Rice's program, to be launched later this year or early in 2007, could be even more ambitious. The new press plans to publish all of its books online through Connexions, which will essentially absorb the press's editing and transmission costs, says Chuck Henry, a Rice vice-provost who is also the press's new publisher. Readers can freely view the online works under a special online publishing license, though they may be charged a small fee for downloading them to a computer.
What is even more interesting, to me at least, is the ability of authors to revise their books without having to go into reprint---a costly and risky venture for publishers.
Because all books will be in digital form, authors can amend their tomes online, link to multimedia files elsewhere on the Internet, or even chat with readers. Books would never go out of print, and more might be published because of the press's lower cost structure, Rice officials say. Rice officials are also considering asking authors whether they want to allow "derivatives" of their works to be created online. The Connexions site operates under an "open-source" model, letting readers update online course material.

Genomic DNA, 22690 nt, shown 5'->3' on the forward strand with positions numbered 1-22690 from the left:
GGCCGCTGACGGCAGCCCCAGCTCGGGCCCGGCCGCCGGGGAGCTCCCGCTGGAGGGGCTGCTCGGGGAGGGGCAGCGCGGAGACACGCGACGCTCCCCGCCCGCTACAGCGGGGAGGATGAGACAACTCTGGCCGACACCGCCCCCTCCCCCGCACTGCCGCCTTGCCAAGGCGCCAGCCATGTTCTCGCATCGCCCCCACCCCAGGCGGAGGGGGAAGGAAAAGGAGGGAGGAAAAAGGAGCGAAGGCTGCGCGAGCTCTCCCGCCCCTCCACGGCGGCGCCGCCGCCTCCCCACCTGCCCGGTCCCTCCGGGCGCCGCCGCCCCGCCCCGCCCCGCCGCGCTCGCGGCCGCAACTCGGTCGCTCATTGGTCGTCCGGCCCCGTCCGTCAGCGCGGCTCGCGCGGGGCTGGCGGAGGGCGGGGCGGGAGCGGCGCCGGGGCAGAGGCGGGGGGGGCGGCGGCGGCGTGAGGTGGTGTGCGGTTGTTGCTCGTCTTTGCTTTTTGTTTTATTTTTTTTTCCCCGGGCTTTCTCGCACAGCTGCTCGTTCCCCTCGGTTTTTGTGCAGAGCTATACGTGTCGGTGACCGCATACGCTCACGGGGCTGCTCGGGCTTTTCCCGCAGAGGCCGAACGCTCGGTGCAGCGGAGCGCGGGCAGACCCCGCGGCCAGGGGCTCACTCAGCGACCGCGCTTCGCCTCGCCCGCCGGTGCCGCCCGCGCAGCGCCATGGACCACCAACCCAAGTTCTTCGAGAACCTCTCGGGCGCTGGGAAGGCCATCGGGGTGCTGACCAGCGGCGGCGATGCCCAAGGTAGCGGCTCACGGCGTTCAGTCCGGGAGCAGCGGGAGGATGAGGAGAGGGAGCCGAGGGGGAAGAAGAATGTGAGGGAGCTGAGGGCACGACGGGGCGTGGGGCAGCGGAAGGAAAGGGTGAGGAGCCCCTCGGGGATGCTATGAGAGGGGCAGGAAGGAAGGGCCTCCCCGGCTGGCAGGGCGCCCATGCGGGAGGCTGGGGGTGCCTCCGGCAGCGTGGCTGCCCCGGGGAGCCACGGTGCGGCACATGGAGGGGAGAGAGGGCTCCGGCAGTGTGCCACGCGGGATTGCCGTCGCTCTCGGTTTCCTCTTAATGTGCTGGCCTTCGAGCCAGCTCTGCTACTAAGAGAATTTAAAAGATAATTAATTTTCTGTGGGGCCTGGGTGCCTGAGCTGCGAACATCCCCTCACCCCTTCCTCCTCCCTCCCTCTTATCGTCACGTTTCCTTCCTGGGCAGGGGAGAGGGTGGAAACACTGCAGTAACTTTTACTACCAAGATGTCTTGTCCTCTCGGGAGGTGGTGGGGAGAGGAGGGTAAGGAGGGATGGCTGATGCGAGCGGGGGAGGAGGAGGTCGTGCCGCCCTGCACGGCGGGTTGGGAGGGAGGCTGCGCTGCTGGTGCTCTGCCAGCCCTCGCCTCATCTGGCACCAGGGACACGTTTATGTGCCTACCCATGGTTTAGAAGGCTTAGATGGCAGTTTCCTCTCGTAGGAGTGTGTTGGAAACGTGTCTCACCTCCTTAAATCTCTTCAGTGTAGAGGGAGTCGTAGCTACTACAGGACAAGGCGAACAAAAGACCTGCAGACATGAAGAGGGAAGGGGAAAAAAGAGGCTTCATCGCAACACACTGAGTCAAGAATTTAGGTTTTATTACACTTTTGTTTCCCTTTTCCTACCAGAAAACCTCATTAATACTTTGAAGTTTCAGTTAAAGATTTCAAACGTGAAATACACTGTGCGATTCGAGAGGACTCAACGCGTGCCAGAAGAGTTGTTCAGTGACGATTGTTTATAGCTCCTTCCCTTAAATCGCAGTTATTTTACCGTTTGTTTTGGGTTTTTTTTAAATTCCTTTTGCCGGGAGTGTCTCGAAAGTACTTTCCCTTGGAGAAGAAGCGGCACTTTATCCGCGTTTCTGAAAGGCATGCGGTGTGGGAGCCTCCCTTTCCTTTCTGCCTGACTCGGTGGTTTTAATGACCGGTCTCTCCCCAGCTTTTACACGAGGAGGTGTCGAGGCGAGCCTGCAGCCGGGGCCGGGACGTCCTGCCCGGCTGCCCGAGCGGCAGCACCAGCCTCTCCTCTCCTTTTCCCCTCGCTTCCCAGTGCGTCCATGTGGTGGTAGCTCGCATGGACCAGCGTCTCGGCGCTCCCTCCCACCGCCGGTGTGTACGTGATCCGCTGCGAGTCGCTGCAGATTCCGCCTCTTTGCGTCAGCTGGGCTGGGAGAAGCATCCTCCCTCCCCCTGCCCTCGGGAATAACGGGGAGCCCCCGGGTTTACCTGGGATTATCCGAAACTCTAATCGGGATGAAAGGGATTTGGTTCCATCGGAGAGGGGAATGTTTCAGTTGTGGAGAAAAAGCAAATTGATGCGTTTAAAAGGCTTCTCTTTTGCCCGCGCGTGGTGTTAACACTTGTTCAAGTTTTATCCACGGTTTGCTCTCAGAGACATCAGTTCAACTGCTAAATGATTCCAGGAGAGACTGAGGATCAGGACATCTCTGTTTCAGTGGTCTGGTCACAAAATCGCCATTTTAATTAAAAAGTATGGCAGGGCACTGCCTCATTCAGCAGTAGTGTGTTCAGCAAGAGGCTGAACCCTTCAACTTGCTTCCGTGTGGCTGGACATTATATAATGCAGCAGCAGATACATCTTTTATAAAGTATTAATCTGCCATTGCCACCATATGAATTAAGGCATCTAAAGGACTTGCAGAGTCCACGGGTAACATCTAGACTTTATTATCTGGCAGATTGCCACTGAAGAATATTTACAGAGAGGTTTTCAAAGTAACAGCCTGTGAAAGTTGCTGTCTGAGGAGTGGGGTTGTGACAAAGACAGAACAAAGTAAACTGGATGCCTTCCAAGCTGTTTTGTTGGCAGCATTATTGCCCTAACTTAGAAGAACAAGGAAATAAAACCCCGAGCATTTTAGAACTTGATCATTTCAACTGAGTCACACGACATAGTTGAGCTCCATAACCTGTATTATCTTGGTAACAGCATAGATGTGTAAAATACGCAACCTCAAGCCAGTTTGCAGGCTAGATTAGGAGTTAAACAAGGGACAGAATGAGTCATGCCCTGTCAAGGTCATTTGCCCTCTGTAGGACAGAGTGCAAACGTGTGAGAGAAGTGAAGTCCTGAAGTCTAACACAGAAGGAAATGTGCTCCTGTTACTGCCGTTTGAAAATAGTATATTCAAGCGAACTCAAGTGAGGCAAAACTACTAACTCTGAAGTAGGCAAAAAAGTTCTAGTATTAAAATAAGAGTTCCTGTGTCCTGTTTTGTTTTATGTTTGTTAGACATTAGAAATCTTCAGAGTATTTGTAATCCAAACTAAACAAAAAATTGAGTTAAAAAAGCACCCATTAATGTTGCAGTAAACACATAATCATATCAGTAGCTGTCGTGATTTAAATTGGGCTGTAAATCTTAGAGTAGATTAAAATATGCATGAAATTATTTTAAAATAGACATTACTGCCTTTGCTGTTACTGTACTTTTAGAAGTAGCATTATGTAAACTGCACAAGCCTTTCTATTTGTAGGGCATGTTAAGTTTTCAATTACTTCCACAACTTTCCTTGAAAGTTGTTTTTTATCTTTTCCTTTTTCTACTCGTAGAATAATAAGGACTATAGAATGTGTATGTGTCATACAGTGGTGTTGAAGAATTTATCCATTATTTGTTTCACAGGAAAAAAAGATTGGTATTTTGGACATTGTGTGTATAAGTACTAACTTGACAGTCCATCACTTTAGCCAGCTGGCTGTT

It appears to solve the "publish or perish" dilema faced by young profs whose work must past academic muster to make a monograph about, say post-modern Welsh grammar, worth the hit to the bottom line.
The university's initiative with Connexions likely have a ripple effect for other academic/scholarly and educational publishing houses, at least the small ones. How Rice's model will effect costs and book prices remains to be seen. And I really doubt this will have any effect with trade pushlishers (electricution being a very real consequence of taking a laptop in the tub, sending revenues down the drain). Nevertheless, the move is refreshing.